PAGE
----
By the Book - Literary Life Lessons

By the Book #21 – Lost Boy by Christina Henry

Christina Henry's Lost Boy is a retelling of Peter Pan. Want to know why such retellings are necessary? Read on!

I love a good retelling of a classic story. They’re all the rage: many celebrated authors try their hand at Shakespeare plays, others rewrite the Greek myths, and Disney releases live-action versions of their most beloved movies every year. I must admit I love all of them. That’s why I decided to read Christina Henry’s Lost Boy, which is a reimagining of my favourite book of all time, Peter Pan. Want to know whether it is a worthy companion to the original story? Read on!

You must have heard of J.M. Barrie’s Peter Pan, the boy who wouldn’t grow up. He lives in Neverland, he has a band of boys always surrounding him, and there’s Indians, fairies, and mermaids. And of course, there’s Captain Hook. He’s the glorious villain, evil through and through. Or is he? That’s what Christina Henry’s Lost Boy is about: we hear the story from Jamie’s (for that’s Hook’s real name) point of view. And guess what: Peter isn’t as perfect as you might think – and James Hook isn’t evil at all.

Peter Pan is one of the ultimate heroes of children’s literature. He remains young forever, and his enemies are the grown-ups. Peter never remembers a thing, and that’s why he will never grow up. His lack of memory means that nothing ever changes. Christina Henry makes clever use of this idea in her novel Lost Boy, although she made a very important adjustment: Peter seems to be aware of his memories, but pretends not to be. He acts like nothing ever changes to keep his lost boys ignorant. He’s a selfish boy, and Jamie starts to realise that Peter doesn’t care about any of his friends, as long as there’s a gang of them he can play with. Eventually Jamie sees the full extent of Peter’s selfishness, and this is what brings about the process of reaching adulthood.

Growing up means the loss of ignorance, or the gaining of memories and independent thought. Jamie has been on Neverland for ages, but he hasn’t grown much at all. However, the more he distrusts Peter, the faster the changes come; his voice is becoming lower, and he starts growing a beard. Moreover, he falls in love with a girl, taking his focus away from Peter and escaping his magic. His memories and experiences appear to weigh on him, which alludes to one of the most famous quotations from Barrie’s Peter Pan: “The moment you doubt whether you can fly, you cease for ever to be able to do it.”

What I liked about Lost Boy is that it reimagines Barrie’s theory of growing up. According to that quotation, there is only childhood and adulthood, with nothing in between. However, Henry suggests that the process of growing up is gradual. There’s a vague time at which one is neither a child nor a grownup; Jamie’s slow realisation that Peter might not be the perfect boy he imagined him to be mirrors his steady and inescapable path to adulthood. At first he’s desperate to believe in Peter, but eventually he knows that he cannot fool himself anymore. He cannot pretend any longer that he hasn’t grown up.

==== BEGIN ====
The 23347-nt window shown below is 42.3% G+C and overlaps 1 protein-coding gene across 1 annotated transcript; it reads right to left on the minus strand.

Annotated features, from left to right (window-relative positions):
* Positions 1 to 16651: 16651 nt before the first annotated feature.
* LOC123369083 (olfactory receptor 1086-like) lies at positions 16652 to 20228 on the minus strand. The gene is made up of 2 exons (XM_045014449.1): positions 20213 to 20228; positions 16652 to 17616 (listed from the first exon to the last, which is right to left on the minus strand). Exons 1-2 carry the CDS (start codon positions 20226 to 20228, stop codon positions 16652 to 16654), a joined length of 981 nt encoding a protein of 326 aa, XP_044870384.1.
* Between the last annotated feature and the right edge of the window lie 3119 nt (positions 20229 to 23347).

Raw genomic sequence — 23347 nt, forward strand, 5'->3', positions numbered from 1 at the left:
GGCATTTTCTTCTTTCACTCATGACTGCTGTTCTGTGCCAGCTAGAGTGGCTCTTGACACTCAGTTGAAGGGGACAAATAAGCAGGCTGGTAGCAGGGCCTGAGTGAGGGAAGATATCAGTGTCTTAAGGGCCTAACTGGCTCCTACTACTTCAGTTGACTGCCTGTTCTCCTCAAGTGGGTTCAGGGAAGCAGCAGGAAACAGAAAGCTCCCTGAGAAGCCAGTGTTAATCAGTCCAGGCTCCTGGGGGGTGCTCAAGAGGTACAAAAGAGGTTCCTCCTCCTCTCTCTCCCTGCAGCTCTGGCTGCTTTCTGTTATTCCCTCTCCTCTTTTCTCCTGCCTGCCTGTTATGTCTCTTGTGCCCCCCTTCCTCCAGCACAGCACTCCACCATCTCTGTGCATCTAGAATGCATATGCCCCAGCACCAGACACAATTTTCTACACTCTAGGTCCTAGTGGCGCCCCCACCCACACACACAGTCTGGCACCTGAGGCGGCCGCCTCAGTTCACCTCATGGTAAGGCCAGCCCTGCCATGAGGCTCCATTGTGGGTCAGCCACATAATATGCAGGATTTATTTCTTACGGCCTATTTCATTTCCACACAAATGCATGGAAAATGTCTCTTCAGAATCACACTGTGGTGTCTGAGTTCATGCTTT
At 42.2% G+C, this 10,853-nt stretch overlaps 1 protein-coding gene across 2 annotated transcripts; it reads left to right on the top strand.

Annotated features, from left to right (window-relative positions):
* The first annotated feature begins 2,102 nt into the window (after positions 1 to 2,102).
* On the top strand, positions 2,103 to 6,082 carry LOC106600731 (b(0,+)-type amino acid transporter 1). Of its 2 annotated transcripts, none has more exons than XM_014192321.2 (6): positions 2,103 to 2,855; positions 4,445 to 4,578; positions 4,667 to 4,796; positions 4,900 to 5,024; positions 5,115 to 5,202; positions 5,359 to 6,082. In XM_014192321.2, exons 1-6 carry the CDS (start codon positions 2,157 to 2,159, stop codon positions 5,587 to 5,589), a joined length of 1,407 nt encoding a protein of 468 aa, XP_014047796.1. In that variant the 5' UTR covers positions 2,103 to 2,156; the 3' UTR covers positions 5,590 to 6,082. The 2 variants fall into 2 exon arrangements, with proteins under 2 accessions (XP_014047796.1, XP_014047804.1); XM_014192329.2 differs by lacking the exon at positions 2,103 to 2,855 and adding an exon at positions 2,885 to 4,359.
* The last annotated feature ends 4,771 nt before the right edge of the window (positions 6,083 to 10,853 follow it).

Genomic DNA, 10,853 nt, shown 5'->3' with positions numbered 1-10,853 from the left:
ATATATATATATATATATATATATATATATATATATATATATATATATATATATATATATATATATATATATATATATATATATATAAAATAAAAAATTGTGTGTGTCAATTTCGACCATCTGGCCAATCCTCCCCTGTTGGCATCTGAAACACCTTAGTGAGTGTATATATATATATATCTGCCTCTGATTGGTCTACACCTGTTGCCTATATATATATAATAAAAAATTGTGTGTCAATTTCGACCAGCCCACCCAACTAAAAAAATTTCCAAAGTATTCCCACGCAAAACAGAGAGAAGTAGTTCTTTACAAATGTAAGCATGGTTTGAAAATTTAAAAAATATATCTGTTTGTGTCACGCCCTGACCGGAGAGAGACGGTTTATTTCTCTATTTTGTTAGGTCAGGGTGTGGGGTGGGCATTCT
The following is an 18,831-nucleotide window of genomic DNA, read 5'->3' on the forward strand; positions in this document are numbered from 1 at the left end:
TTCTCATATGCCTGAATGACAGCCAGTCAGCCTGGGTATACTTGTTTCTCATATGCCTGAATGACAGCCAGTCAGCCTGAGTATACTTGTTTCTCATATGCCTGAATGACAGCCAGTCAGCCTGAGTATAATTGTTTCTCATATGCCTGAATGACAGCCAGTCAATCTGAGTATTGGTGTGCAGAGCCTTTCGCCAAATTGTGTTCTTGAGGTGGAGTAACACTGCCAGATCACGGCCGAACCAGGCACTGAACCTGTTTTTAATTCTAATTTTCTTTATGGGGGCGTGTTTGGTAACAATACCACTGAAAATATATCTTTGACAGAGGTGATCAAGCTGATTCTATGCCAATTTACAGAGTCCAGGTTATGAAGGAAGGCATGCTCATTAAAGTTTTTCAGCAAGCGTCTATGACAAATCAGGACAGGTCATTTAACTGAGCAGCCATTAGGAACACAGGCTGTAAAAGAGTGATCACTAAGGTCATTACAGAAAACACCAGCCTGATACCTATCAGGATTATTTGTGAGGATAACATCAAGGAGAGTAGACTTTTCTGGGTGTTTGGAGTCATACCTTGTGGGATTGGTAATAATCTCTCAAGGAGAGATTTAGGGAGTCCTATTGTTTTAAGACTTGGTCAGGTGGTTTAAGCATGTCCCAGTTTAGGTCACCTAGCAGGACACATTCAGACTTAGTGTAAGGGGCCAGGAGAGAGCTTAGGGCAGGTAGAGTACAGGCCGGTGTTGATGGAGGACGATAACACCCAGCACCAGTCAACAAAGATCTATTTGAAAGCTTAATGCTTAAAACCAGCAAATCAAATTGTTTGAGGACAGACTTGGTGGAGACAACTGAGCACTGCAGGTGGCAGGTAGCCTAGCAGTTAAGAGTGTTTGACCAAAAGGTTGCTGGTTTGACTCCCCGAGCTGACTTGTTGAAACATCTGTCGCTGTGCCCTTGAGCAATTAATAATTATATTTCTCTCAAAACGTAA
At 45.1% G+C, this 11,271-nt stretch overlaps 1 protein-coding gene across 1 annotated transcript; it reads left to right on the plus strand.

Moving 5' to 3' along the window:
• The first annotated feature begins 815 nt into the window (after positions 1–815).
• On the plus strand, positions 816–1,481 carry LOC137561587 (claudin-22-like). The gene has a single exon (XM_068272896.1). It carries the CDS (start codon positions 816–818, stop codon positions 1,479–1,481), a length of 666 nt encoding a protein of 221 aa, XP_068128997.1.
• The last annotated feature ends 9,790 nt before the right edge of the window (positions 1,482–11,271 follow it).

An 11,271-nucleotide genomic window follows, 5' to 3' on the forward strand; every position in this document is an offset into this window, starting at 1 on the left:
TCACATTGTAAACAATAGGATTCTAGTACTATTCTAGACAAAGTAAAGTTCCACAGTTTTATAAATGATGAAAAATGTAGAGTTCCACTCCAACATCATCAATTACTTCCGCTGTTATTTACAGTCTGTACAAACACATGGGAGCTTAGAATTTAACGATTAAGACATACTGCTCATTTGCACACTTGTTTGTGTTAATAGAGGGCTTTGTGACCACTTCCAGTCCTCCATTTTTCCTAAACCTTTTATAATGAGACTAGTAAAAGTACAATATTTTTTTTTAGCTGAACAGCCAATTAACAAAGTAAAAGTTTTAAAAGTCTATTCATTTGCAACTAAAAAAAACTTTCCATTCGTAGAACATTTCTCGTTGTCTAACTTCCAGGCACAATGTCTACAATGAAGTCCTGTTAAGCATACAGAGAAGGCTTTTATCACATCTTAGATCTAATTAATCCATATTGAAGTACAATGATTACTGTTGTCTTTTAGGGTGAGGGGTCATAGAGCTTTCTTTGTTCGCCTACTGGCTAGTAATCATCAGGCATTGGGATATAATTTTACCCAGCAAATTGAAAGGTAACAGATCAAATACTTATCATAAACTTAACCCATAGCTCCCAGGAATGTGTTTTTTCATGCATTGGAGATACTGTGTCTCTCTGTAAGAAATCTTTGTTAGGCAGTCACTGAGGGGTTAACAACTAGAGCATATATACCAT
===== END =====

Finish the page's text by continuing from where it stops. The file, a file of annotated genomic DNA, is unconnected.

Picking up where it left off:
While reading Lost Boy, I wasn’t sure what I thought of it. Being such a fan of the original Peter Pan, part of me was determined to be disappointed by this retelling. However, another part of me couldn’t help but admire how Henry incorporated Barrie’s legacy into her own story, one much more horrific and gory than the original. I liked how she changed the traditional idea that the perfect Peter was fighting his evil nemesis, Captain Hook. While she omitted some details (that Hook was educated at Eton, for instance) and other things simply failed to make much sense (the Many-eyed-spider-things felt out of place, somehow, as well as the endless descriptions of the Lost Boys fighting them), I enjoyed reading this version, since it added depth to Hook’s character. 

It has been over a hundred years since Peter Pan was published. While it is a children’s classic, one cannot deny that the genre of children’s literature has evolved immensely over the years. Christina Henry writes young-adult novels, a genre that simply didn’t exist when Barrie was alive. It seems, therefore, that the audience of Peter Pan has grown up, too; they’re not quite children anymore, and demand more than the simple, seemingly perfect Peter. Instead, they demand a more relatable and realistic story with more complex characters, and more blood. Jamie’s tragic story definitely makes more sense to the modern audience than Peter’s. It also helps that the full title of this book is Lost Boy: The True Story of Captain Hook; some Goodreads reviewers prefer this version over the original, and they consider this the real version.

Peter Pan will always be remembered as the boy who wouldn’t grow up, and he will always remain a popular literary character. We might no longer believe in the boy himself, but there will always be a part of us that longs for Neverland. Some part of us will always feel nostalgic for a childhood that has long since ended. Retellings such as Christina Henry’s Lost Boy are important, for they breathe new life into the classic stories, and they remind us that some things will never change. Nor would we want them to.

What do you think of Peter Pan and Lost Boy? Do you like retellings, or should we always stick to the original? Let me know in the comments! Also make sure to follow me for more book musings! 


  1. Nice story. Never read the original, though I know it by heart. From movies and series, but most of all by your enthusiasm. Nice to read how you can appreciate an adaptation. And I really love the pictures this time. Keep up the good work.

    Liked by 1 person

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